So, I realized I didn't explain the process of how I went about reporting what my uncle did to me to the police. Well, I did some research first to find out who I should report to, as I already said I reported in the wrong county at first because I didn't see anything to tell me definitively which county I needed to report it to. This mistake caused the process to take longer, and once my statement got to the correct county I had to be requestioned and go through my whole statement again.
What I found out in my research was that I had a choice; I could go to the regular police station and make a report with whatever officer I happened to get or I could call and speak to a detective from my county's special victim's unit and make an appointment to go in and give my statement to them. I chose to do the latter. Honestly the deciding factor was that when I called I was given a female detective and I felt much more comfortable giving my statement to a woman and didn't want to risk getting a male detective. Also, I thought it would be less scary to walk into an office building rather then the police station. This may be different in other counties or states, but both SVU units I've dealt with in two different counties in my state were housed in an office building and not the police department.
In my research and in my advocacy training I've heard horror stories of people who went to the police and were not believed or were discouraged. This made me really appreciate that I had the option of going directly to the Special Victims Unit and filing a report that way. I would definitely recommend looking into this if you are thinking about reporting. The most appealing thing about the SVU to me is that they are trained to deal with rape survivors, and also that they are in that field because they care about the subject and want to help survivors. In my advocacy experience though I can also say that I have not personally encountered a police officer that treated a rape survivor negatively, or that didn't seem like they believed her. I think that a lot of times all we see are the horror stories because people who complain are more likely to want to be heard than people who've had a good experience. Also, I think that in the last ten or so years there has been a lot more training of the general police regarding sexual assault, and a lot more education around victims, so I would like to believe that if you were to file a report regarding sexual assault with the regular police you would have just as good of an experience reporting as I did.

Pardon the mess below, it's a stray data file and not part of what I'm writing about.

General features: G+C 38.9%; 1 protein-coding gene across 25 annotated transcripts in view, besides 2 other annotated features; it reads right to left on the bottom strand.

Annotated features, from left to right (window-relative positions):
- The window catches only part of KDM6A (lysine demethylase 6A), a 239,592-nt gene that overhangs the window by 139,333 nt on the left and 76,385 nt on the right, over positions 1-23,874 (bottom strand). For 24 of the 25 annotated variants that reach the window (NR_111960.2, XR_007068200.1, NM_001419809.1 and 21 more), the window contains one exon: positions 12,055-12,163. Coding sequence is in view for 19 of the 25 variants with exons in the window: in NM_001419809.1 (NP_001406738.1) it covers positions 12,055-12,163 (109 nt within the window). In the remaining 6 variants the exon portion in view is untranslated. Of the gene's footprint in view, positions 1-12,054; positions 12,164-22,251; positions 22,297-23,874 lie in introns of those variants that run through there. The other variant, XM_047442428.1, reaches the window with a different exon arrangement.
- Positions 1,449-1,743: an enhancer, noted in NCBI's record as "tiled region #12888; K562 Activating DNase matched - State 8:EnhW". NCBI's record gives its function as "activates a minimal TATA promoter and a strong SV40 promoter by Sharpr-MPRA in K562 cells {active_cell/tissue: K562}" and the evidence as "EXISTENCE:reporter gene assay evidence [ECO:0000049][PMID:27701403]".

For me reporting to the Special Victims Unit detectives was definitely the right choice. Reporting was really difficult, and I'll go into more about that next time, but the SVU detectives made it as easy as was possible.